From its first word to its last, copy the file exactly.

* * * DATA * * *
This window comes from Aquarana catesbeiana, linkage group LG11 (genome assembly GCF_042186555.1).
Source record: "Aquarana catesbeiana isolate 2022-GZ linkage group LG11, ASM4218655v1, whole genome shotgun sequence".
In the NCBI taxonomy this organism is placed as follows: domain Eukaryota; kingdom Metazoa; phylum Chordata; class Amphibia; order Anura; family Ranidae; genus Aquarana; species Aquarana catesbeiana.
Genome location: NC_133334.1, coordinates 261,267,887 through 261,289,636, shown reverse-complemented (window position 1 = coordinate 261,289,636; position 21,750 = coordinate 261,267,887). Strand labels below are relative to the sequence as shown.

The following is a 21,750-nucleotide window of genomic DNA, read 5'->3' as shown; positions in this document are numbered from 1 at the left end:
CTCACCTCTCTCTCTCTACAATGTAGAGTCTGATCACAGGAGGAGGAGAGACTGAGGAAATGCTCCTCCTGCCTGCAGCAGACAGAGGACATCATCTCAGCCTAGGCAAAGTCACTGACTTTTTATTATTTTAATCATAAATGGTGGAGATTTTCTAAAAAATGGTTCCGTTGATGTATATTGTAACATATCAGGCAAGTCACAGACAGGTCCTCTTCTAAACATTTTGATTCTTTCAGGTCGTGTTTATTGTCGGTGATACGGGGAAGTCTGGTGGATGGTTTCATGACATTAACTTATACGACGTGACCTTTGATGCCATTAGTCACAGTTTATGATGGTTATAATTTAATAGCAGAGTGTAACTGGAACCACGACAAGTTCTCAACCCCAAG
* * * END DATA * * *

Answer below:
This window comes from Aquarana catesbeiana, linkage group LG11 (genome assembly GCF_042186555.1).
Source record: "Aquarana catesbeiana isolate 2022-GZ linkage group LG11, ASM4218655v1, whole genome shotgun sequence".
In the NCBI taxonomy this organism is placed as follows: domain Eukaryota; kingdom Metazoa; phylum Chordata; class Amphibia; order Anura; family Ranidae; genus Aquarana; species Aquarana catesbeiana.
Genome location: NC_133334.1, coordinates 261,267,887 through 261,289,636, shown reverse-complemented (window position 1 = coordinate 261,289,636; position 21,750 = coordinate 261,267,887). Strand labels below are relative to the sequence as shown.

The following is a 21,750-nucleotide window of genomic DNA, read 5'->3' as shown; positions in this document are numbered from 1 at the left end:
CTCACCTCTCTCTCTCTACAATGTAGAGTCTGATCACAGGAGGAGGAGAGACTGAGGAAATGCTCCTCCTGCCTGCAGCAGACAGAGGACATCATCTCAGCCTAGGCAAAGTCACTGACTTTTTATTATTTTAATCATAAATGGTGGAGATTTTCTAAAAAATGGTTCCGTTGATGTATATTGTAACATATCAGGCAAGTCACAGACAGGTCCTCTTCTAAACATTTTGATTCTTTCAGGTCGTGTTTATTGTCGGTGATACGGGGAAGTCTGGTGGATGGTTTCATGACATTAACTTATACGACGTGACCTTTGATGCCATTAGTCACAGTTTATGATGGTTATAATTTAATAGCAGAGTGTAACTGGAACCACGACAAGTTCTCAACCCCAAG